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Can a Pug Swim? Precautions & Safety Tips

Written by: Nicole Cosgrove

Last Updated on July 2, 2024 by Dogster Team

pug wearing life vest on paddle board

Can a Pug Swim? Precautions & Safety Tips

Pugs are wonderful, affectionate, and charming companions, so it’s no surprise that you’d want to share all of life’s adventures with them, including trips to the beach or splashing around in your backyard pool.

But don’t throw your pug into the water just yet. Yes, Pugs can swim a little bit, but they’re not really built for it. Keep reading to learn more about your Pug’s swimming abilities and how you can help them enjoy the water safely.


Pugs Know the Doggy Paddle, But…

All dogs, including Pugs, are born with the instinct to paddle their paws when they’re in water. This doesn’t automatically make them good swimmers.

Some breeds are literally born to swim.1 For instance, Labrador Retrievers were bred to retrieve waterfowls for hunters. Newfoundlands were trained for water rescue, while Portuguese Water Dogs helped fisherfolk by herding fish into fishing nets, retrieving equipment lost in the water, and couriers between boats.

As for Pugs? Not so much. Technically, Pugs can swim and paddle if they’re forced to. Unfortunately, they won’t last long in the water before needing to be rescued.

pug dog swimming with tongue sticking out in private local pool
Image By: fongleon356, Shutterstock

Why Pugs Aren’t Strong Swimmers

Everything that makes Pugs so cute, i.e., their smushed faces, short legs, and stocky but compact body, hamper their swimming ability. Here are some reasons why.


1. Their Flat Snouts Make It Hard to Breathe

Pugs are a brachycephalic breed, which means they have short, flat faces and compacted airways. This anatomical feature makes it difficult for Pugs to breathe—and that’s on dry land.

In the water, Pugs need to lift their head higher to keep their nose and mouth out of the water, which can further compromise their airflow.

Pug dog with encephalitis
Image By: Jumpstory

2. Their Short Legs and Body Shape Don’t Help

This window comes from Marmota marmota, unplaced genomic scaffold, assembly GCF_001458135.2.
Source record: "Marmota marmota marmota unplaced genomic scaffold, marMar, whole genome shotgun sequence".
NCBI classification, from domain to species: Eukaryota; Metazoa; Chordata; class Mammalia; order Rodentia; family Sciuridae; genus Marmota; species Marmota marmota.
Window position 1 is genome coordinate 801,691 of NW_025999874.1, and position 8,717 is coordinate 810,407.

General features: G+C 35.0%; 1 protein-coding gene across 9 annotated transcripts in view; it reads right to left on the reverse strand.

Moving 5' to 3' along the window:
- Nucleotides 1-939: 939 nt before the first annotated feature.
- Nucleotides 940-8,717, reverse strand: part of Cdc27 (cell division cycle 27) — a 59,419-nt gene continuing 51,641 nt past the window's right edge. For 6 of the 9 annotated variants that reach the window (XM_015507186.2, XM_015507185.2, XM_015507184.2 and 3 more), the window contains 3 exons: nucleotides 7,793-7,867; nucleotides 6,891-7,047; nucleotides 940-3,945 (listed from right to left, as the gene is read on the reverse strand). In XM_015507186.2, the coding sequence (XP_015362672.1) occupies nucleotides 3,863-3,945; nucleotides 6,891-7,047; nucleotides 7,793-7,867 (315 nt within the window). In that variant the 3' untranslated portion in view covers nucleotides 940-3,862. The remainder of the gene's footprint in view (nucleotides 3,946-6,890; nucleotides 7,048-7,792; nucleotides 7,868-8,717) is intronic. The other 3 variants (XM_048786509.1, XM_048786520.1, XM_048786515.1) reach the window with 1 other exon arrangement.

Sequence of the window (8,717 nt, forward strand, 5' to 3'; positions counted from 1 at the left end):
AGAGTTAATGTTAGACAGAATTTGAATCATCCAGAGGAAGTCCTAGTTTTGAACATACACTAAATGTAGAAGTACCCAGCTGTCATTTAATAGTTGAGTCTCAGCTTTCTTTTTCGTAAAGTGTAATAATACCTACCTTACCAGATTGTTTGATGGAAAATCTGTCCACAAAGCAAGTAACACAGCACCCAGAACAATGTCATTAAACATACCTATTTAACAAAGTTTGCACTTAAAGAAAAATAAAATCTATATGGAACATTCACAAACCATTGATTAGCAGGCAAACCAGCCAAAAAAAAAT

Pugs have a stocky, elongated body with very short legs. They lack the streamlined form of natural swimmers like Labrador Retrievers, and they’re unable to maintain proper swimming posture. Their short legs also don’t provide the same propulsion as longer-legged breeds, requiring more effort to move through the water or even just stay afloat.

3. They Tire Out Easily

If you’re looking for a lap dog who’d rather nap than go to the dog park, you’ll love having a Pug in your life. But if you want an active dog who can join you in outdoor adventures (including swimming), you may want to look into another breed.

Swimming is just too physically demanding for the average Pug. It requires significant oxygen intake, which a Pug’s respiratory structure simply can’t provide. Also, this is a breed that only requires one walk a day (and split into two short ones at that);2 it can take just a few minutes of swimming before they reach the point of exhaustion.

pug playing
Image By: Ivan Babydov, Pexels


Keeping Swim Time Safe for Pugs

With that said, you can still take your Pug swimming as long as you observe these precautions:

  • Use a life jacket: A canine life jacket will provide extra buoyancy, helping your Pug stay afloat and reducing the risk of drowning. Double-check that it fits them perfectly, or they can slip out of the life jacket.
  • Swim when it’s cool outside: Due to their respiratory issues, Pugs tend to overheat. Never take them swimming when it’s hot out. Go early in the morning or late in the afternoon. Better yet, swim in a spot where there’s shade.
  • Keep swim sessions short: Your Pug will be tired sooner than you think. Don’t wait until they look exhausted – take regular breaks so they can recover and rest.
  • Monitor their breathing: Watch your Pug for signs of labored breathing or excessive panting, which may indicate overexertion.
  • Always keep them close: Supervise your Pug while they’re in or around water. Consider attaching a short leash to their life jacket so you can pull them in when the waves get too high, or the currents get too strong.
  • Rinse off after swimming: Chlorine from pools or salt from seawater can irritate your Pug’s sensitive skin and eyes. Rinse them off thoroughly with clean water after swimming.

Alternatives to Swimming for Pugs

If your Pug isn’t keen on swimming, there are other ways for them to enjoy the water:

  • Sprinklers: Got a sprinkler in your yard? Turn it on and let your Pug run around and cool off in the mist.
  • Wading pools: Fill up a shallow kiddie pool and let your dog paddle around to their heart’s content.
  • Canine splash pads: Splash pads are shallow plastic platforms with built-in water jets. It’s like a shallow pool and a sprinkler in one!



Pugs may not be the strongest swimmers, but they don’t have to miss all the water fun. Keep them safe by having them wear a life jacket and giving them frequent breaks during swim time. If you’d rather keep them on land, consider getting them a splash pad or kiddie pool instead!

Featured Image Credit: BLACK LEMON, Shutterstock

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